When it comes to the future of farming, growers have two choices: Take it upon themselves to implement sustainable practices, or expect someone to force them to. That’s the message philanthropist and no-tiller Howard G. Buffett shared last week at the 6th World Congress On Conservation Agriculture in Winnipeg, Manitoba.

And the pressure may not just come from the government. Buffett explained that big corporate food companies are trying to figure out how they can ensure the food they use in their products was grown sustainably.

“If Coke wants to buy fructose and they want to say it comes from a sustainable farm production process, they can’t do that today,” he says. “There are 100 other companies, they’re all thinking about, ‘How are we going to know — because our shareholders demand it, our consumers demand it — that we have a sustainable process in place for the corn that produces fructose, or any other product?’”

Buffett, who currently serves on the corporate board of the Coca-Cola Co., says that currently, if a company buys his corn, they don’t know whether he no-tills, strip-tills, or applies 50 extra pounds of nitrogen that isn’t needed. But he expects that to change.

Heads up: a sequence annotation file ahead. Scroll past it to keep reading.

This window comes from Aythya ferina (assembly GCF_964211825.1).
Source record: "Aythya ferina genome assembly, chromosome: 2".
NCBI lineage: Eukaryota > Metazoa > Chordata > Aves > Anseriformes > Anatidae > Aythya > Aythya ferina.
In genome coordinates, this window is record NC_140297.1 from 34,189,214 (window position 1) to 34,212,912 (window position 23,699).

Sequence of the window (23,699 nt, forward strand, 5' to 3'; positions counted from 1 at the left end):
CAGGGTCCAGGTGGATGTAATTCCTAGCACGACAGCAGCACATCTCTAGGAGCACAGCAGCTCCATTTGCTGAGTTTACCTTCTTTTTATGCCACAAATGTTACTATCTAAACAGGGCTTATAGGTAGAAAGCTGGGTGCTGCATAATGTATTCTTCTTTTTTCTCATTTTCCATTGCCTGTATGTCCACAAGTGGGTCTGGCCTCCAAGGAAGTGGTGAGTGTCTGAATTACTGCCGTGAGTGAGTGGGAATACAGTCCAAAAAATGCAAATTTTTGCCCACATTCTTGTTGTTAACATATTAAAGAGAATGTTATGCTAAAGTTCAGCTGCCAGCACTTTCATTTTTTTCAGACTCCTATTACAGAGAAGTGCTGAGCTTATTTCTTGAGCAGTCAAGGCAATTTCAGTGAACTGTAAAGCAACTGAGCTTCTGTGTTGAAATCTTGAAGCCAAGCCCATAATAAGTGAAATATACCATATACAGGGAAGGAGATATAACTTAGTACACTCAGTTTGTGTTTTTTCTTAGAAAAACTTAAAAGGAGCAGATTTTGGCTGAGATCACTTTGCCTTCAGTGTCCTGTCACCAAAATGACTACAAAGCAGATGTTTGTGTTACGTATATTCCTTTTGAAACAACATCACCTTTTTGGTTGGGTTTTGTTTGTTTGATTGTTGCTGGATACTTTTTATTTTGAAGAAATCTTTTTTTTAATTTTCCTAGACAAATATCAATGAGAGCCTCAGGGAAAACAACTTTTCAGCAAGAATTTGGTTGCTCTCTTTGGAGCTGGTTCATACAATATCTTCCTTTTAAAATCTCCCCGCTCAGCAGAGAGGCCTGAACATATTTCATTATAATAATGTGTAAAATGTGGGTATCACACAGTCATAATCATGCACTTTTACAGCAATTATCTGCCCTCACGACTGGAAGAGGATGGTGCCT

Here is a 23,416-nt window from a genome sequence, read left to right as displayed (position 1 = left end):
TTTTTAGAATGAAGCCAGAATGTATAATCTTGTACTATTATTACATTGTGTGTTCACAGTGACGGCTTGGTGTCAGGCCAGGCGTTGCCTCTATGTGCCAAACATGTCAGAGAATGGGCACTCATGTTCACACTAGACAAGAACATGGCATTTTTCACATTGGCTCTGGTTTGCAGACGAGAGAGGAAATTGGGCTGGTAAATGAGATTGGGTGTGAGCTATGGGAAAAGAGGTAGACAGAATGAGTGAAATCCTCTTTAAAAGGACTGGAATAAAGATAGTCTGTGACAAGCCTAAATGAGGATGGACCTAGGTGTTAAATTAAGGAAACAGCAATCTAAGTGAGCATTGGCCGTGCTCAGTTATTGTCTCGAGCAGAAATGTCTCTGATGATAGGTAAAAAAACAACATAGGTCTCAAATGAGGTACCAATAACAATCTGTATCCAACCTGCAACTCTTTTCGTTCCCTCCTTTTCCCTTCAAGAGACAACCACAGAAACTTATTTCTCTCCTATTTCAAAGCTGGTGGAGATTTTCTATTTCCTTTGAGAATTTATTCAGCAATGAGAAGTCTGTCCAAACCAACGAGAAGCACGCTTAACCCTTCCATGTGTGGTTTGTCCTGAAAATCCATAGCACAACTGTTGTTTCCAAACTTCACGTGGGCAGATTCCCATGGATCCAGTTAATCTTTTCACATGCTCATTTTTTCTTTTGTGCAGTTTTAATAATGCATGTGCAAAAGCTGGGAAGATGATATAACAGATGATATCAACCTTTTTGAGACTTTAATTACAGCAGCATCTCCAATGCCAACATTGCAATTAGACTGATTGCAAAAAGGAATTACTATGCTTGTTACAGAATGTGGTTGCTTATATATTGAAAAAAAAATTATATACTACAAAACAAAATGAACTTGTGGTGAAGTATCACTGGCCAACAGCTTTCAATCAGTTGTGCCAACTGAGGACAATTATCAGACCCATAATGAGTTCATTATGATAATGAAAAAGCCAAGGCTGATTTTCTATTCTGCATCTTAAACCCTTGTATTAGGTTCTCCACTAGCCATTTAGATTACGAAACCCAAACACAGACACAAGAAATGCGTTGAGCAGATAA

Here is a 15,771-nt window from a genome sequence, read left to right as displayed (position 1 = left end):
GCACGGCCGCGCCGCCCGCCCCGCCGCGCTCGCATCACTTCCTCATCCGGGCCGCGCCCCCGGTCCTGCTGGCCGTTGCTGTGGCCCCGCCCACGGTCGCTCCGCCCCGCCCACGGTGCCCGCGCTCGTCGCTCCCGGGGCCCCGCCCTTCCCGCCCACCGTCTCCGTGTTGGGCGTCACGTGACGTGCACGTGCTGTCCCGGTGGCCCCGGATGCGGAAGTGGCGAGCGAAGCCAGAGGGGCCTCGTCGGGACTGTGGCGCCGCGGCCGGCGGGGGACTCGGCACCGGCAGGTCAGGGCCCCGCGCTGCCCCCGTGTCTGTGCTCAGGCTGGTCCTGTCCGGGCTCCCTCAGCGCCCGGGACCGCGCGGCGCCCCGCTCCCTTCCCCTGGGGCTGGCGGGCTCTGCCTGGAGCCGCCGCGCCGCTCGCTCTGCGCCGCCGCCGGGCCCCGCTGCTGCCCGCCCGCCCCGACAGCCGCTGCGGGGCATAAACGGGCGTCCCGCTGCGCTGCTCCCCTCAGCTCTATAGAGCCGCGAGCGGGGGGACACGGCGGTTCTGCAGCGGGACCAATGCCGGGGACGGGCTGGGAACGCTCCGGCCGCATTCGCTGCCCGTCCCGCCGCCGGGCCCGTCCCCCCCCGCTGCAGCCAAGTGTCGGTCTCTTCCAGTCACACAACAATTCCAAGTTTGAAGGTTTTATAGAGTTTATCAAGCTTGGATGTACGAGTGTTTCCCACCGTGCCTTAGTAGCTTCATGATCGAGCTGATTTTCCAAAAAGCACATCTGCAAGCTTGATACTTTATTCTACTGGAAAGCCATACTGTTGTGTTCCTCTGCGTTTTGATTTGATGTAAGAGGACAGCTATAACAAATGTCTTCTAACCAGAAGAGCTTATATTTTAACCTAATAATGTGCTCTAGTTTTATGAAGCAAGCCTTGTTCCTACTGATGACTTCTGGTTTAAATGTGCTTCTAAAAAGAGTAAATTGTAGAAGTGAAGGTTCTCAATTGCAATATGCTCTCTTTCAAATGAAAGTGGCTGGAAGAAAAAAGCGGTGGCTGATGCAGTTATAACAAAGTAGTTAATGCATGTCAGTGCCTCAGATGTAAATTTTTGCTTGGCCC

According to a report from Ceres, a nonprofit organization advocating for sustainability leadership, several national and international food companies, including General Mills and Kellogg, are “putting growing expectations on farmers in their supply chains to reduce fertilizer use and associated water pollution and greenhouse gases.”

One example is Wal-Mart, which recently set a goal to improve fertilizer-application efficiency of U.S. row crop farmers in its food supply chain by 30% by 2020. Another example is Coca-Cola, which last year announced its goal of sustainably sourcing all of its agricultural ingredients by 2020.

“It may come from regulation. It may come from corporate demand, or consumer demand,” Buffett says. “But it’s coming. And it’ll probably come slow enough we’ll have time to adapt. But you can’t stand still.”